Case Study: Event Logos

In my last post, I explained why creating unique branding for exhibitions can enhance your audience engagement. The same guide can be used to promote interest in your events.

Branding is a lot more than a logo, but an easy way to give your event its own unique voice is with a distinct logo mark. Here are examples of event logos for one organization. I created the marks shown here during my time at The Mississippi Museum of Art. Each was made specifically for a different event series. So, they needed to fit inside established branding standards while also being independent entities. You can see appearances of Gill Sans type and the blues of The Museum. Each logo held its own as they were used to promote events on social media and in print.


Mississippi Byways is an ongoing endeavor to explore and document artwork made around the state. It was important to communicate the idea of a “road trip” with the mark signifying that the mission of the team was to travel across the state.


Eye Level Art Sale was an art sale and auction hosted by The Museum. “Eye Level” came from the desire to democratize the event and open it up to new and novice art collectors. The logo acted to reinforce this innovative way to look at selling and buying art.


Museum 24 is an event to celebrate an exhibition’s closing with activities, tours, and entertainment for 24-hours straight. This was strategically planned to try and raise engagement with young professionals in the downtown area. That excitement of being inside after hours was represented by creating a logo that resembled a graffiti tag. The logo is also versatile enough to appear next to, or even on top of, an exhibition’s logo – reinforcing the faux-guerrilla or takeover tone of the event.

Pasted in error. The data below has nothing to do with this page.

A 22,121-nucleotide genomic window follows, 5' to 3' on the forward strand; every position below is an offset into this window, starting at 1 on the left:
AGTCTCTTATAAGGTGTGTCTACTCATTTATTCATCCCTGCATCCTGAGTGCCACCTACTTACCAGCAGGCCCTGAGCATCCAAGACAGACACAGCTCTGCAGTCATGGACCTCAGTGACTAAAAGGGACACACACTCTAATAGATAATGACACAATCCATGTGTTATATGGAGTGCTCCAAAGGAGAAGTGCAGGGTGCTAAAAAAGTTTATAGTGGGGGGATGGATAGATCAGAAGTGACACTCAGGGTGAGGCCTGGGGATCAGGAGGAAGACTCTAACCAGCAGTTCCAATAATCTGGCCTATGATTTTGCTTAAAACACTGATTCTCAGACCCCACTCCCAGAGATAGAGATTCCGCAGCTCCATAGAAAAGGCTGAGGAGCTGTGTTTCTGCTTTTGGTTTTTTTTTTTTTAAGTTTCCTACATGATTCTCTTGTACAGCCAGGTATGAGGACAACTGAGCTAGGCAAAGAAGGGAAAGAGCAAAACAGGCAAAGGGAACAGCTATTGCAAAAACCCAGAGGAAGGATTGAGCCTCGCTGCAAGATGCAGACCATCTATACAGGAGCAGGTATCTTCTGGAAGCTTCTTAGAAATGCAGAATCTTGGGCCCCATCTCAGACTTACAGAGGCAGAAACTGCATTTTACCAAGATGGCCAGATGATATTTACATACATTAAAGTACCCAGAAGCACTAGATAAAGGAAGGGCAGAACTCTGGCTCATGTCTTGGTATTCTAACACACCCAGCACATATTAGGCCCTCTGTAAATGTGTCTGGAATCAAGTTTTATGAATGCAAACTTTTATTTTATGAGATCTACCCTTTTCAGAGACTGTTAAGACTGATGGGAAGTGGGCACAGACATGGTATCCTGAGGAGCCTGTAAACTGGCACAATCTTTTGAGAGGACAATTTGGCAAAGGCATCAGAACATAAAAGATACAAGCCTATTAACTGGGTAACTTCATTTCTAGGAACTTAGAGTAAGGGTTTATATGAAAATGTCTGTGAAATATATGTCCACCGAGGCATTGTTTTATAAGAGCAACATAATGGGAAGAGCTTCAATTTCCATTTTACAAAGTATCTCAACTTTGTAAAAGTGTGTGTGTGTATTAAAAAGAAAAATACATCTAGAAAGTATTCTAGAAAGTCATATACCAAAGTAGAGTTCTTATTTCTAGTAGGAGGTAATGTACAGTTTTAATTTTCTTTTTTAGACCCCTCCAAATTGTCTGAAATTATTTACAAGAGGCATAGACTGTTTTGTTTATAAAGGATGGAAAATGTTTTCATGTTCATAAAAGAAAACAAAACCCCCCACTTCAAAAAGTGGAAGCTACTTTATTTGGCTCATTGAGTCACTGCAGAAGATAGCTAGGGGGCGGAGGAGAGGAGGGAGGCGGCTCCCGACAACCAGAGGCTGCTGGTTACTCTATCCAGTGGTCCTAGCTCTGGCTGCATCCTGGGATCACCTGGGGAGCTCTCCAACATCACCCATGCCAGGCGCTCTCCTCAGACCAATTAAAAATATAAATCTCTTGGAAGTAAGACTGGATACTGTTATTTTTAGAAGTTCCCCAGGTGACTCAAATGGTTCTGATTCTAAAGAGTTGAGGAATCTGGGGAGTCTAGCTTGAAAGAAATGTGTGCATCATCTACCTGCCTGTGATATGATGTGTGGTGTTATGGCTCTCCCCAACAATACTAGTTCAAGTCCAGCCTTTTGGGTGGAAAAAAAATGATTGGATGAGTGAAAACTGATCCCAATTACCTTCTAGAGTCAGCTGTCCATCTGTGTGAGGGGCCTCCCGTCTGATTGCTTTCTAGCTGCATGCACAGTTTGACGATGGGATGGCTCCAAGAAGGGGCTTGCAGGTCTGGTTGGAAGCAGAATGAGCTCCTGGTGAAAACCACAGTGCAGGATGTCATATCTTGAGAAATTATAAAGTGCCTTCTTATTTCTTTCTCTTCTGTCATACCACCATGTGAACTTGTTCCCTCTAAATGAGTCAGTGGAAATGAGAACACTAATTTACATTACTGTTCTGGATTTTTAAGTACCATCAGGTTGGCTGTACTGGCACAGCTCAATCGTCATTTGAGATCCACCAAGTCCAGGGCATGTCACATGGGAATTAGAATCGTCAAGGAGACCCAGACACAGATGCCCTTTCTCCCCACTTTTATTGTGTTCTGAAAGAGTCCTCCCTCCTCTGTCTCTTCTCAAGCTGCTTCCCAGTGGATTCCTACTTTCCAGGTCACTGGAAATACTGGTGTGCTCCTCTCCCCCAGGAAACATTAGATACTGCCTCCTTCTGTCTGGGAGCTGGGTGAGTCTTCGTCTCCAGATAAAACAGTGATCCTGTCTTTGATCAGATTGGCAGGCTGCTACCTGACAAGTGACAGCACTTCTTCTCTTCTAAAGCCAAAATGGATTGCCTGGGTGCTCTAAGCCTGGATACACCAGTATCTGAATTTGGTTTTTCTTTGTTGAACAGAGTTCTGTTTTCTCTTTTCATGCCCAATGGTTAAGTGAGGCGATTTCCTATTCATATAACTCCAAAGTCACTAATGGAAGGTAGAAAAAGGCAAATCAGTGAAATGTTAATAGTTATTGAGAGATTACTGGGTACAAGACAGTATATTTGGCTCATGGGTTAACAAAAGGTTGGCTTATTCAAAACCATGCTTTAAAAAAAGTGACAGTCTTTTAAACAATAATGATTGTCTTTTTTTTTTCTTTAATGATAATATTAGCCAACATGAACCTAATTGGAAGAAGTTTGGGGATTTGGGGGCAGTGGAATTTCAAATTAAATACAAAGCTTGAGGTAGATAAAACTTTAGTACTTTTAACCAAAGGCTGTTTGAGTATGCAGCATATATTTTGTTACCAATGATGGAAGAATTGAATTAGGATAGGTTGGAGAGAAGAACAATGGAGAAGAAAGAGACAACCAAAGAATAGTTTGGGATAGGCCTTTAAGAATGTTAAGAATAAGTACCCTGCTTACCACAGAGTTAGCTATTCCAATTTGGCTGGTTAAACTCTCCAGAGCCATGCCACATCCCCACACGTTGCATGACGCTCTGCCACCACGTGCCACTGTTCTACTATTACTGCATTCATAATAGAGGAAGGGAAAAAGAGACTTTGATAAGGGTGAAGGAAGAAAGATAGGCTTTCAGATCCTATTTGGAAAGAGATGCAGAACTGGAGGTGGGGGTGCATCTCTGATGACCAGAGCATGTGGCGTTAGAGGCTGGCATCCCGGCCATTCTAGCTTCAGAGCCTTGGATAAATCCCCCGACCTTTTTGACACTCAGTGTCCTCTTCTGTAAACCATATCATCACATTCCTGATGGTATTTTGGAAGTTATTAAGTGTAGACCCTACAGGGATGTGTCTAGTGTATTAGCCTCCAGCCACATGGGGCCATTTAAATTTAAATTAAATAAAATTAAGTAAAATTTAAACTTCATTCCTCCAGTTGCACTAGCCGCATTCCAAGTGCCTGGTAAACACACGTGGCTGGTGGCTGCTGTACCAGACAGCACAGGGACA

‘Sipp Sourced was pioneered by The Museum’s Chef as a monthly dining event that celebrated local food producers. The logo relates to The Museum and the state.

In action, these logos do a lot of heavy lifting. Someone may like The Museum well enough, but they love meeting their friends downtown for ‘Sipp Sourced every month. By having a visual cue specific to that event, anyone can see what’s happening and get excited about it. With a glance, they can glean the information instead of having to read a post or ad.